Gunnar


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Grimm Reaper Sound
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Posts: 61
Loc: Montreal, Canada
Re: Some more interesting links new [Re: Barish]
      #248032 - 04/02/06 10:12 AM
Quote Barish:

Quote Grimm Reaper Sound:

BTW Barish, to truly analyze digital audio, one does not just take derivatives and integrals, one must also do a Fourier transform (more precisely a Discret Fourier Transform) to get out of the time domain into the frequency domain to do proper frequency analysis. So get off your high horse and quit beating up on people and trying to show them off with triple derivatives and triple integrals (most of which are never used in DFT's).




The Nyquist theorem is reached to and proven through all derivatives and integrals:

http://en.wikipedia.org/wiki/Nyquist-Shannon_sampling_theorem

http://www.digital-recordings.com/publ/pubneq.html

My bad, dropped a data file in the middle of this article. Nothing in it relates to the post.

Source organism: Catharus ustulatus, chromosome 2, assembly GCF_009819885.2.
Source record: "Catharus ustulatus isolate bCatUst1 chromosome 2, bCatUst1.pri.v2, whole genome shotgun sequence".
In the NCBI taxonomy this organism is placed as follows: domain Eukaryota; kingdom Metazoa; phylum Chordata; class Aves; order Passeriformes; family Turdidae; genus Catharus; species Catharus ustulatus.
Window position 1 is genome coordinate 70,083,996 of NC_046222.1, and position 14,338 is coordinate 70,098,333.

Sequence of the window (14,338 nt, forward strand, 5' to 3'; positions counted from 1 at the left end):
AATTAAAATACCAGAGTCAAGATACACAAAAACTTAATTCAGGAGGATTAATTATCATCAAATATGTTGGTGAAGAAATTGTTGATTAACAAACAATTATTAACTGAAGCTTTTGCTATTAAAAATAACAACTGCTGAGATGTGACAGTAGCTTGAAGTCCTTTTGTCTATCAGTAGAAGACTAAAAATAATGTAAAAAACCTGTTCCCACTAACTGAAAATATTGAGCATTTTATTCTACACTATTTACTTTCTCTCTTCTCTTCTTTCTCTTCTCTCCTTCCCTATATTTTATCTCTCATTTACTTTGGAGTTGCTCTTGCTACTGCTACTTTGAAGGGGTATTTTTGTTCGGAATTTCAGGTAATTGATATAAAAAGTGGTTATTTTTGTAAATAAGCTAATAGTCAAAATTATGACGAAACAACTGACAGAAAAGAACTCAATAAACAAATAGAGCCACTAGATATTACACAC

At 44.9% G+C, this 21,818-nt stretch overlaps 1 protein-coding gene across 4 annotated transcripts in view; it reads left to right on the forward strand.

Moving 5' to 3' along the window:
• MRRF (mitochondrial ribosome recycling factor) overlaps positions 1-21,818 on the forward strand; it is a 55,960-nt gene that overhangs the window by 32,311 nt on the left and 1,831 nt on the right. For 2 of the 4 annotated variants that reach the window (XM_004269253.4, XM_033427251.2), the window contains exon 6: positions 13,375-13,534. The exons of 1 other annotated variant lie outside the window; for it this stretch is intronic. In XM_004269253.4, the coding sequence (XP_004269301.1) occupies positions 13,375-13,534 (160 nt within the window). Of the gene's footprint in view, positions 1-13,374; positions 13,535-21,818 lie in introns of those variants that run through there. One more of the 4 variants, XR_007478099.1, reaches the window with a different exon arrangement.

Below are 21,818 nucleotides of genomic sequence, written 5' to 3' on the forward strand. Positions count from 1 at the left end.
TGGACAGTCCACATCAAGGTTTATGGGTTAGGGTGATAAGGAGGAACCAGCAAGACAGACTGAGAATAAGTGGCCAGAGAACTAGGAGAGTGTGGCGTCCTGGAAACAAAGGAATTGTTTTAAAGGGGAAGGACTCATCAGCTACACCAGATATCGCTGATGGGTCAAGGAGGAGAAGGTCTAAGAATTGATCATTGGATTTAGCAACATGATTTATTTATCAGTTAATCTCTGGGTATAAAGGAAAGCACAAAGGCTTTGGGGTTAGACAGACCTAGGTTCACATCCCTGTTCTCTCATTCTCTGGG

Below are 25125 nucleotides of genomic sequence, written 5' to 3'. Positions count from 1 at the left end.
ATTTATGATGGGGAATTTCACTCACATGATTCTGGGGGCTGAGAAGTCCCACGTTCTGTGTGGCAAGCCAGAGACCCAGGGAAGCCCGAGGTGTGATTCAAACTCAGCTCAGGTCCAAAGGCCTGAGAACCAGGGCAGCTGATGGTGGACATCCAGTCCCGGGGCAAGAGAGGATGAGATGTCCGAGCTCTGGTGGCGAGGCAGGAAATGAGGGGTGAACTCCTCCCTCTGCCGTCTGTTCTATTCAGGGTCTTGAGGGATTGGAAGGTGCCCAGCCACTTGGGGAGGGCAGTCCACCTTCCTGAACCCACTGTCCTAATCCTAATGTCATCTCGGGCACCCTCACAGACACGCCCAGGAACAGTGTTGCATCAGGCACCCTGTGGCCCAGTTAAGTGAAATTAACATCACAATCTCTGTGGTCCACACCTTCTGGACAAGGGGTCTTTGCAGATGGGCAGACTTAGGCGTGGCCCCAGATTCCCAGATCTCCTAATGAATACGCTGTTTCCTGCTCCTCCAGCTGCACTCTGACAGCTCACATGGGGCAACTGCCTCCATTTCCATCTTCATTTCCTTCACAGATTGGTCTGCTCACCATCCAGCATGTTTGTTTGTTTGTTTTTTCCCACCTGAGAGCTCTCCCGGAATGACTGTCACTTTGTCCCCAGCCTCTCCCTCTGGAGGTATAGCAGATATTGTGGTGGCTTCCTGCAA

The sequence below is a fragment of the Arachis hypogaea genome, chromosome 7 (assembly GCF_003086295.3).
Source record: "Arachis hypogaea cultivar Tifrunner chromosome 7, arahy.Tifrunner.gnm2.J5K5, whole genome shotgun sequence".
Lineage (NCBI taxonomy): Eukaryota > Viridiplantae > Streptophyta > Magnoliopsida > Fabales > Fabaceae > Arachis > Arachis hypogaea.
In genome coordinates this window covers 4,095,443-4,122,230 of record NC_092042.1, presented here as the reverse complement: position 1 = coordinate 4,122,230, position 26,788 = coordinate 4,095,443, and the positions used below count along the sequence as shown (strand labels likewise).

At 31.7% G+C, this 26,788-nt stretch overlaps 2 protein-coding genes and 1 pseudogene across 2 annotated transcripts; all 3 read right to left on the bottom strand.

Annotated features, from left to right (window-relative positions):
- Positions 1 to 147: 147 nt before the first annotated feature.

Thank you.

B.




Euh Barish, that's a single integral there not a triple...
Which was my point, don't confuse people with triple integrals when you only need a single to get a DFT done.
And don't bother sending links to Wikipedia, I get a much more detailed analysis in my engineering texts.


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Grimm Reaper Sound
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Loc: Montreal, Canada
Re: What is the point in 192kHz? new [Re: The_Big_Piano_Player]
      #248092 - 04/02/06 01:36 PM
Let's recenter the discussion for 196k.
In summary so far (and Hugh stated this a few pages back)
in theory we would only need 40kHz sampling.

Almost everybody agrees that 96kHz is better sounding.